On this understanding, the first half of chapter 11 could well be speaking about conduct in the church meeting, although it may also have reference beyond it.  This seems to fit the overall context better in any case.   Chapter 11 is an organic whole (note the pairing of “I praise you” in 11:1 and “I do not praise you” in 11:17).  Since the rest of the chapter (vv.17-34) is certainly speaking about the church meeting, it makes sense that the first half would be as well.

As we come into 14:26, “each of you has a psalm, has a teaching, has a tongue, has a revelation…” means exactly that — everyone brings something to share.  But there are some protocols to follow. First, two or at most three tongues-speakers may speak, each one in turn (i.e., not all at once), and they must be interpreted.  If there is no interpreter for the utterance, the person should still speak — but only to himself and to God, not to the Body.  Second, two or three prophets may also speak, but their words should not be taken immediately as from God.  The others (in context, it seems to mean “other prophets”) are to judge what they are hearing.  As they are hearing the prophet speak, if something is revealed to another who sits by listening and judging, the first prophet must yield the floor to the second.  Subject to the judgment of the church and the limitations of two or three per meeting, “You may all prophesy” in 14:31 means exactly that — each of the people so gifted, male and female, may speak, so that all may learn and be encouraged.  Dodging the protocols can’t be excused on the grounds that “God took control of my mouth and made me speak,” because the spirits of the prophets are subject to the prophets.  The prophets are each responsible for their own behavior, because God does not generate confusion, but peace, as He does in all the churches of the saints.  Lastly, with respect to this matter of judging the prophets, women are not part of the discussion; rather than taking on the mantle of authority they are to be submissive, as the Law also requires.  Women also may not participate in the discussion under the guise of “just asking a question” or “just trying to learn something.”  If a woman wants to understand why the judgment is rendered the way it is, she may ask her husband at home; it is shameful for a woman to speak in this fashion in church.

On this understanding, the reading of v. 34 meshes well with 1 Timothy 2:12.  The act of judging the prophets is an exercise of authority (often over a male prophet), and so Paul does not permit a woman to take that role.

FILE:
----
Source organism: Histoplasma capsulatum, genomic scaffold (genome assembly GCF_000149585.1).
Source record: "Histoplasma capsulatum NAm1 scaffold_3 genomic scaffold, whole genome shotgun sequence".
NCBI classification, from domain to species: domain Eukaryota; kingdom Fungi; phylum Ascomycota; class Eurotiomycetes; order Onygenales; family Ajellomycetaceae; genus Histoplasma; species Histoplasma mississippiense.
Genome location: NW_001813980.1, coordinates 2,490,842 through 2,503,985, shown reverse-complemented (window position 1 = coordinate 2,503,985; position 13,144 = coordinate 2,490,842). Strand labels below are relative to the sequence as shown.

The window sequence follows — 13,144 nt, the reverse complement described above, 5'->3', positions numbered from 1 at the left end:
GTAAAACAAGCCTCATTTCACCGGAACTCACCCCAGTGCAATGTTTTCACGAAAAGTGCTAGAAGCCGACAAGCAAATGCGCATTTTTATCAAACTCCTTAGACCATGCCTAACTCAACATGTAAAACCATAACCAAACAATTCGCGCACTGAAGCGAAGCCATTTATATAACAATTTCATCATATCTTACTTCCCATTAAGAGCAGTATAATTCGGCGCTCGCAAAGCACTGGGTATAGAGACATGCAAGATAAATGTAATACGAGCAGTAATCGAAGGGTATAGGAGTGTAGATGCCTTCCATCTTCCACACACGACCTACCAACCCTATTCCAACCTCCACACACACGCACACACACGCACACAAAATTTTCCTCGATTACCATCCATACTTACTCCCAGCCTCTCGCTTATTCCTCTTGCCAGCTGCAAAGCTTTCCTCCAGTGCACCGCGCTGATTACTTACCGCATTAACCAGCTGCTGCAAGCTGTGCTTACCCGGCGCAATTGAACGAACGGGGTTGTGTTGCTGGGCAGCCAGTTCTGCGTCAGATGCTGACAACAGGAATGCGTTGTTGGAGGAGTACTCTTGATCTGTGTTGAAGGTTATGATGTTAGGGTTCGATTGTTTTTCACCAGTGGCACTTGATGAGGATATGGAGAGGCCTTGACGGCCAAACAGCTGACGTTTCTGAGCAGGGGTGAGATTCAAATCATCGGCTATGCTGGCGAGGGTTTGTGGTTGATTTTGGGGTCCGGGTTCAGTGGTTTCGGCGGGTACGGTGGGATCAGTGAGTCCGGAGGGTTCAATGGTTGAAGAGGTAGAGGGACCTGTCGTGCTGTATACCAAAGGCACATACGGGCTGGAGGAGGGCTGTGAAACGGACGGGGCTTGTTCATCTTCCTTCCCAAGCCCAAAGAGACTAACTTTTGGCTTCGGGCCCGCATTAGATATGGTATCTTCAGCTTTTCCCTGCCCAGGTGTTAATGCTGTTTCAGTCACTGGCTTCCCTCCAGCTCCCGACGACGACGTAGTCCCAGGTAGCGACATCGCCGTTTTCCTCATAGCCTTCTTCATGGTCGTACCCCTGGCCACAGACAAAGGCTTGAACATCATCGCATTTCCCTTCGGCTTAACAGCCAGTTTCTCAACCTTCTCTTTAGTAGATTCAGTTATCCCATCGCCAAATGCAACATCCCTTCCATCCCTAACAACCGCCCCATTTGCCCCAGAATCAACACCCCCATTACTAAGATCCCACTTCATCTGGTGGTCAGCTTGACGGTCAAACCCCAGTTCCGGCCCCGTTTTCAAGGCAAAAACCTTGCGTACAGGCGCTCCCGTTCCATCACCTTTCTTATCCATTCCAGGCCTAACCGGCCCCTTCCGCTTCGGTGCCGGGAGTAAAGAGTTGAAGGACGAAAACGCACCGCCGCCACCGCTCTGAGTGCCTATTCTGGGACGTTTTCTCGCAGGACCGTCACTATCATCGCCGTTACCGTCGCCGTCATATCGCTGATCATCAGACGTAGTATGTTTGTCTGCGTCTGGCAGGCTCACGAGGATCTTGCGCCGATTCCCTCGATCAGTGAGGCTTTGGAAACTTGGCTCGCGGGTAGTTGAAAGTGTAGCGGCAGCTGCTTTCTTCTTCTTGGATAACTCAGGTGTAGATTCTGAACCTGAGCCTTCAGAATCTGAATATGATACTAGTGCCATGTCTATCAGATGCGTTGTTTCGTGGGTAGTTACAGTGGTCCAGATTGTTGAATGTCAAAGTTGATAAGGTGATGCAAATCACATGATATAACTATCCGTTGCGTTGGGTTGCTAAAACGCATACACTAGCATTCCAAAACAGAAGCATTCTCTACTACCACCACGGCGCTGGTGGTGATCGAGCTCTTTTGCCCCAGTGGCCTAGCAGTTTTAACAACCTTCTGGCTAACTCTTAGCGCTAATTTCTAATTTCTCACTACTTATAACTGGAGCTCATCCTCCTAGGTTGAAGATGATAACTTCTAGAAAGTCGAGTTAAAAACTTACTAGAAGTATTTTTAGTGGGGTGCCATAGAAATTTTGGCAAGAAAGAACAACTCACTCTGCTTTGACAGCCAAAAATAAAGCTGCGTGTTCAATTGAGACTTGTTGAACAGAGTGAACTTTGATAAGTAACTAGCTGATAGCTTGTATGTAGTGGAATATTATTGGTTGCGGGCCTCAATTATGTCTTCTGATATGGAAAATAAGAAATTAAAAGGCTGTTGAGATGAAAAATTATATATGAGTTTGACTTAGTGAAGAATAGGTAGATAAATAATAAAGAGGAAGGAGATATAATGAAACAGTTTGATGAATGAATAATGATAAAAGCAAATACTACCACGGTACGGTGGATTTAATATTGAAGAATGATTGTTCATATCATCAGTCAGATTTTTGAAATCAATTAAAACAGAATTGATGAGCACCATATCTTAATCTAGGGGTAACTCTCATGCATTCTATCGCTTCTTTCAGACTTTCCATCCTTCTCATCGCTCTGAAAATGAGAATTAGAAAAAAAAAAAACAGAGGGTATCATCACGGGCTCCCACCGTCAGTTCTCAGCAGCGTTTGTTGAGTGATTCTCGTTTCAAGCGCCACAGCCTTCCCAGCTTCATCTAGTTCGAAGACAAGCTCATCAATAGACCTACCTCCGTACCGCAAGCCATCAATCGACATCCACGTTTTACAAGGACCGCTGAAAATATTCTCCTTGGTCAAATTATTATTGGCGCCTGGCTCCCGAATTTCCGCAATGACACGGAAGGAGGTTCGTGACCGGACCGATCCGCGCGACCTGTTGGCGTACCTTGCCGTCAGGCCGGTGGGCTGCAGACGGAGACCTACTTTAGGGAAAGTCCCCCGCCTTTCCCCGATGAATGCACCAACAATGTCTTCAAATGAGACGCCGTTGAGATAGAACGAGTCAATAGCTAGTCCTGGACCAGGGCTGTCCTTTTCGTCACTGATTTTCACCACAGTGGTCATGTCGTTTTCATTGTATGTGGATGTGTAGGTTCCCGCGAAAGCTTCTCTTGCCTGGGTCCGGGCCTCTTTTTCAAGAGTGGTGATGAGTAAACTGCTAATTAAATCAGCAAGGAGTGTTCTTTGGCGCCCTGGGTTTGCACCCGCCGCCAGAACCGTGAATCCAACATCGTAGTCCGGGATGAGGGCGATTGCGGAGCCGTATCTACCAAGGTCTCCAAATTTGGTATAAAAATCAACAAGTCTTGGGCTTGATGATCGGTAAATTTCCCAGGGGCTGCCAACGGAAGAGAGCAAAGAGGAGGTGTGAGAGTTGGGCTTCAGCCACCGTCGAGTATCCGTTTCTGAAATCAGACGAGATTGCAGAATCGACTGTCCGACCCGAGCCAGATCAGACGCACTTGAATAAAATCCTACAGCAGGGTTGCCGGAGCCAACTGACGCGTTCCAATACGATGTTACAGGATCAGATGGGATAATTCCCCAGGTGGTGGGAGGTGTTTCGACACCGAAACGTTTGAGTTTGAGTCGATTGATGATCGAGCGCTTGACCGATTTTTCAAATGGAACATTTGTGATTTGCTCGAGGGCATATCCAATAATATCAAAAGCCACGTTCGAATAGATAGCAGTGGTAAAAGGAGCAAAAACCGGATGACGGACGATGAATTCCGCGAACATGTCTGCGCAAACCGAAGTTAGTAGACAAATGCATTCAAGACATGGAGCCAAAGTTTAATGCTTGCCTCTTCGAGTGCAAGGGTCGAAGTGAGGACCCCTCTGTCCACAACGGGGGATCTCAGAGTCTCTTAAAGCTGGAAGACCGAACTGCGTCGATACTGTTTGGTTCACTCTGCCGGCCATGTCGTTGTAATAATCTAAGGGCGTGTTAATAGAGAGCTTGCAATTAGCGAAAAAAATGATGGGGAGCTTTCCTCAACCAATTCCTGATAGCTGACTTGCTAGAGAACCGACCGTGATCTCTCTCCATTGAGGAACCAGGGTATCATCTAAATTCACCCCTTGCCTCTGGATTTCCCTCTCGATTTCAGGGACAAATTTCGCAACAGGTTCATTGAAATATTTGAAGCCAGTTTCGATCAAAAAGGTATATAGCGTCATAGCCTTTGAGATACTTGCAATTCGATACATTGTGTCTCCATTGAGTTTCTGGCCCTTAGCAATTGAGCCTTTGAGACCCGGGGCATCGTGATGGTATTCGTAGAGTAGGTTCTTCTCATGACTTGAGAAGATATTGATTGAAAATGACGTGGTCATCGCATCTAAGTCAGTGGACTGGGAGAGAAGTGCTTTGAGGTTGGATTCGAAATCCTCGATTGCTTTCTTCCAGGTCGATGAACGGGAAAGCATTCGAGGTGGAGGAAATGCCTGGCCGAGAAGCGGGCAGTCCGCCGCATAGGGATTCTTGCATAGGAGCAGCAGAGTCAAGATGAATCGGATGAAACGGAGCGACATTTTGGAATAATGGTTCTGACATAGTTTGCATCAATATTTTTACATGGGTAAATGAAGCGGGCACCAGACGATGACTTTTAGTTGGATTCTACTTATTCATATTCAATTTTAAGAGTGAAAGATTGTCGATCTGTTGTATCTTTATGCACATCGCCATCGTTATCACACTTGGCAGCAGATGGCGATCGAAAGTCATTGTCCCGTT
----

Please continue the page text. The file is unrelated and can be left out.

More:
The major problem with this reading is the underlined phrase above.  It is not immediately clear that vv.34-35 are specifically about judging the prophets.  It’s a relatively plausible reading, given the need to harmonize 14:34-35 with 14:31 and 11:1-16. But I’m certainly not satisfied that it’s the right reading.

How Did the Corinthians Read Chapter 14?

Paul closes the discussion of church protocols with a challenge: did the word of God come originally from Corinth?  Did it reach only Corinth?  Of course not; Corinth is one church among many, and it should conform with the practice of its sister churches.  Anyone in Corinth who thinks himself a prophet — or even just a spiritual believer — should acknowledge that Paul’s writing here is God’s commandment, but if someone insists on being ignorant, very well.  The Corinthians should abandon him to his ignorance.

Chapter 14 seems cryptic to us in part because Paul did not need to explain in detail what other churches did.  The charter members of the Corinthian church certainly knew what Paul’s worship services would look like; he would have led them in the beginning.  Also, Corinth was a port city; some of the members of the church would be well-traveled, and would have observed the worship at churches in other places. The Corinthian church would have been well aware of the mainstream worship practices of the New Testament church, and the ways in which their worship service was unique.  Paul is calling them to abandon (at least some of) that uniqueness and fall back into the mainstream practice of all the churches.  That part is clear enough.  Exactly what that practice was seems less clear.

I’d like very much to launch a discussion here.  In the interests of full disclosure, I’ll tell you that when I started writing this post 3 weeks ago, I was strongly disposed toward option B.  The more time I’ve spent with the text, the more skeptical of that I’ve become.  However, I continue to see serious problems with option A as well.  If I can’t resolve it, I’ll just have to “steer around” it for the time being, and rely on other passages to fill in the gaps.  It’s an imperfect solution, to be sure, but for the moment I’m stumped.


15 Responses to Why Complementarians MUST Ordain Women, Part 4: Understanding Gender in 1 Corinthians 14

  1. Eric Kemp says:

    I know I haven’t commented but I’ve been following this “Why Complementarians Must Ordain Women” series and I’ve been challenged by it. I fancy my self complementarian with a budding sense of WHY I am and an ability to defend it which has demanded that I elevate the role of feminine contributions to my theology and practice. However, the prospect of ordaining women still made me balk. You’ve defended the assertion well and it will take time for me to wrestle through the implications.